Housing is a social determinant of health. A safe house away from potential hazards can promote well-being. However, living in unsafe or unsuitable housing conditions may contribute to health inequities and be a factor in health problems, such as chronic diseases.
People spend roughly 90% of their time indoors, with most of that time likely being in their home. This emphasizes the potential impact housing can have on a person’s health.
Also, research suggests that social determinants of health, including housing, play a significant role in a person’s health outcomes.
If people live in unsuitable housing, they may be at risk of exposure to a number of potential health hazards. As a result, poor housing may cause or contribute to many preventable injuries and conditions, such as respiratory, nervous system, and cardiovascular diseases, as well as cancer.
In this article, we discuss how housing may impact a person’s health, including certain factors that can have a direct influence.
Housing quality can directly impact a person’s health. Housing quality typically refers to the physical condition as well as the quality of the social and physical environment of the home’s location.
Factors that can determine quality of housing include air quality, home safety, space per individual, and the presence of possible irritants, such as mold, asbestos, and lead.
Experts associate poor quality housing with many negative health outcomes, including chronic disease, injuries, and poor mental health.
For example, low quality home equipment and systems, such as heating, plumbing, and air conditioning, may increase the risk of exposure to carbon monoxide, lead, and airborne illnesses.
Typically, people from low income households are more likely to live in poorer quality housing, which can negatively impact their health. For instance, if a person lives in an overcrowded place, they may be at an increased risk of
In addition, some people may not have the means to improve the safety and quality of certain systems and appliances. Consequently, they may not be able to adequately heat their home, which may lead to higher levels of blood pressure and result in a heart attack.
Moreover, homes of people from lower income households may be more susceptible to various types of damage that can affect health if not repaired. For example, water leaks may lead to mold growth, which
Research also notes the
There are a number of key factors that can shape the effect housing may have on a person’s health. They are:
Quality and safety
Lower quality and safety of housing increases people’s risk of health problems. Potential health hazards in the home typically fall into four categories:
- Biological: These include allergens from mold, rodents, and dust mites and may increase the risk of allergies, asthma, and other respiratory illnesses.
- Chemical: These can include lead, asbestos, radon, and carbon monoxide. Exposure to these may lead to an increased likelihood of neurological complications, developmental disorders, cancer, asthma, and other respiratory illnesses.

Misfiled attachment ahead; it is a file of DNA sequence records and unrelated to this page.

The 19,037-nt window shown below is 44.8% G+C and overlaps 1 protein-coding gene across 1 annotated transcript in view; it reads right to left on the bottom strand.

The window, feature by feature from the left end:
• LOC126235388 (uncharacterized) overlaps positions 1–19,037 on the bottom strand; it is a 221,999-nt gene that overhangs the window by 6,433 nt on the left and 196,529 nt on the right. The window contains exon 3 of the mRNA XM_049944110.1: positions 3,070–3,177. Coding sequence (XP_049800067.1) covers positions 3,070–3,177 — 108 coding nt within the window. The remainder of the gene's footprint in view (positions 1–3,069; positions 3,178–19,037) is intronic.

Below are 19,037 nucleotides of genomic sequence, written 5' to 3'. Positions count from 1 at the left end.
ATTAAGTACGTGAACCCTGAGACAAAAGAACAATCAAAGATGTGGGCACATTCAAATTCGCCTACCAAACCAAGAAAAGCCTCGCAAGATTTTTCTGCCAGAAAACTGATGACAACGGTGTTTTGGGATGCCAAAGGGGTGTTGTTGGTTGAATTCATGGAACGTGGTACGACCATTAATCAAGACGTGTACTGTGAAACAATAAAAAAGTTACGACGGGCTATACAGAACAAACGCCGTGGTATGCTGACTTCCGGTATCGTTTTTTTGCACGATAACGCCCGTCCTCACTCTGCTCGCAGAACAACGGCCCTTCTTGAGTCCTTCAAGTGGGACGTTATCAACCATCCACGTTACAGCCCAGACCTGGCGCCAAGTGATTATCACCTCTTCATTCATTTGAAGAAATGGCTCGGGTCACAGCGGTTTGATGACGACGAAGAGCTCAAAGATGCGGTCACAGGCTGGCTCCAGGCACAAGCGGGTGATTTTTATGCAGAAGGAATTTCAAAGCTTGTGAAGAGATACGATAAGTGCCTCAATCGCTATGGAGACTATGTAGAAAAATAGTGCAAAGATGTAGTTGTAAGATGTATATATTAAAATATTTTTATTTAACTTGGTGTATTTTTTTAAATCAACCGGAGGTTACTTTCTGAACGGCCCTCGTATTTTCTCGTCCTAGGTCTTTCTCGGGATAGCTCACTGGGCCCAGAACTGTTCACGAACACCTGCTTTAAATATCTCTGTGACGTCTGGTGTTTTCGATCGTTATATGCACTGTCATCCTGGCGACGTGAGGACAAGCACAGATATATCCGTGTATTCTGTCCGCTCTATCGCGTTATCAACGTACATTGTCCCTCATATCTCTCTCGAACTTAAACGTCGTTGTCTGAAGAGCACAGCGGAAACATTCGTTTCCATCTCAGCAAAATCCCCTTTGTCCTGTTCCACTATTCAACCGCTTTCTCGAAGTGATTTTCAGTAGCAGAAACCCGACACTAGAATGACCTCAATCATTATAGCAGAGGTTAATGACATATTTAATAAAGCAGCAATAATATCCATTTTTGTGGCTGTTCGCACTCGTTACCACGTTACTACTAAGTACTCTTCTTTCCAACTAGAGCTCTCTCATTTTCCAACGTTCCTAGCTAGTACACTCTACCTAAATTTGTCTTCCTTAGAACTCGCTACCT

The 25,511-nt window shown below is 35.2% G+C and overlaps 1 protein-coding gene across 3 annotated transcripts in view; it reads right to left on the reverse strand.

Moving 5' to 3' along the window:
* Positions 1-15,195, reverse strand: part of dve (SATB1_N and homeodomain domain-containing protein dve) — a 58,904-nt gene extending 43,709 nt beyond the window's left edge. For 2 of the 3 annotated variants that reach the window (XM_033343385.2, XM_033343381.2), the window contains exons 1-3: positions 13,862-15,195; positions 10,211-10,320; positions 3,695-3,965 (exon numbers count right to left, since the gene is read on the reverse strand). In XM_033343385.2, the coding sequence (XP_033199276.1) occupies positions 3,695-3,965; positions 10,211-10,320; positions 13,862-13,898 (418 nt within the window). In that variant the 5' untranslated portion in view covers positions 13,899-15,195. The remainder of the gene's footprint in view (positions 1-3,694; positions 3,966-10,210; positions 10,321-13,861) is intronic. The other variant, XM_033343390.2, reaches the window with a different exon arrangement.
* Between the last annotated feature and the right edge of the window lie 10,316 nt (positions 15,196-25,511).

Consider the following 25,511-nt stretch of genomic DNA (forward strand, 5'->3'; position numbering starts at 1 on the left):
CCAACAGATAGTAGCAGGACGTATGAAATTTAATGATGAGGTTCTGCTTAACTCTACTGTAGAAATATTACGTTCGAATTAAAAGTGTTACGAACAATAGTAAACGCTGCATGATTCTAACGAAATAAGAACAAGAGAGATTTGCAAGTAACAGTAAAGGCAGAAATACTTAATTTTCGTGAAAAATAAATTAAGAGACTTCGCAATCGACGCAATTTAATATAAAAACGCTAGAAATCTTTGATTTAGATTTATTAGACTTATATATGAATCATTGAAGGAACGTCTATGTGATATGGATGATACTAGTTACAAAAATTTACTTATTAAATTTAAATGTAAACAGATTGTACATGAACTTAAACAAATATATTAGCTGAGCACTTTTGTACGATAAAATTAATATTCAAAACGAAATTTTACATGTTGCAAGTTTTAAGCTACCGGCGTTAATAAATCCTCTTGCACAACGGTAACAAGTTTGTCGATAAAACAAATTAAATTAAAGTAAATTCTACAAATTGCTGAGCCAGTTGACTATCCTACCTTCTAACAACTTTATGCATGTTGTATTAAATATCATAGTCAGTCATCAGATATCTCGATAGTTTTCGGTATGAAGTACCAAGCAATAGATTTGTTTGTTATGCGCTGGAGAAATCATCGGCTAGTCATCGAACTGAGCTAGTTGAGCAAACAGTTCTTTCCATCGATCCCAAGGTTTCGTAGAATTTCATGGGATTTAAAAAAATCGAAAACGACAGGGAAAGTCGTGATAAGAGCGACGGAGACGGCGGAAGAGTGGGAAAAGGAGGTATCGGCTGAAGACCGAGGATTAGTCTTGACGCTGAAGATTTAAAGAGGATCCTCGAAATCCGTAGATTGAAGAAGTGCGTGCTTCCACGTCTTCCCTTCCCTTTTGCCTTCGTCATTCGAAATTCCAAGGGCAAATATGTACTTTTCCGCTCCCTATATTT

- Physical: Examples include improper ventilation, temperature control, and hazards that may cause injury. These may contribute toward physical injury, respiratory illness, asthma, and exposure to excessive heat or cold.
- Social: This can include overcrowding, living in poverty, and fear of crime. Social health hazards may increase the risk of infectious diseases and poorer mental health outcomes.
Having access to safe, affordable, good quality housing can have a positive impact on a person’s health and well-being. High housing costs, on the other hand, can result in major sacrifices that can negatively impact health.
If housing is unaffordable, people may not be able to pay for necessities that support good health, such as nutritious food, regular healthcare visits, energy, and home maintenance.
Additionally, many cost-burdened households are present in high poverty areas and where racial disparities also exist. The State of the Nation’s Housing 2018 report notes that cost-burdened homes are more common among Black and Hispanic households.
Typically, lower income neighborhoods will have fewer amenities. As a result, residents of these neighborhoods are less likely to have access to transport, jobs, and good quality schools.
They are also at a greater risk of environmental exposure, have a lower chance of gaining financial stability, and face higher crime rates.
This can negatively affect health outcomes. For example, a
The link between lower neighborhood income and COVID-19 risk is also consistent with
Other research also notes that minorities who typically have a lower socioeconomic position often reside in low income neighborhoods due to a long history of discriminatory housing policy.
Quality, safety, affordability, and neighborhood can all influence housing stability. Without good housing and adequate support, people may risk experiencing housing instability and even becoming homeless.
According to one 2018 report, 83% of people experiencing homelessness were not chronically homeless, and many who go to shelters come from stable households.
People experiencing homelessness are at an increased risk of mental health conditions, infectious diseases, violence, and substance use, among other things.
Housing can have a significant impact on a person’s physical and mental health. Experts associate poor quality housing with a variety of negative health outcomes.
Many factors can affect the suitability of housing and therefore directly impact a person’s health. These include affordability, safety, stability, and location.
Health disparities still exist. That is why it is of paramount importance to promote health equity, which can then improve both housing quality and availability, benefitting public health.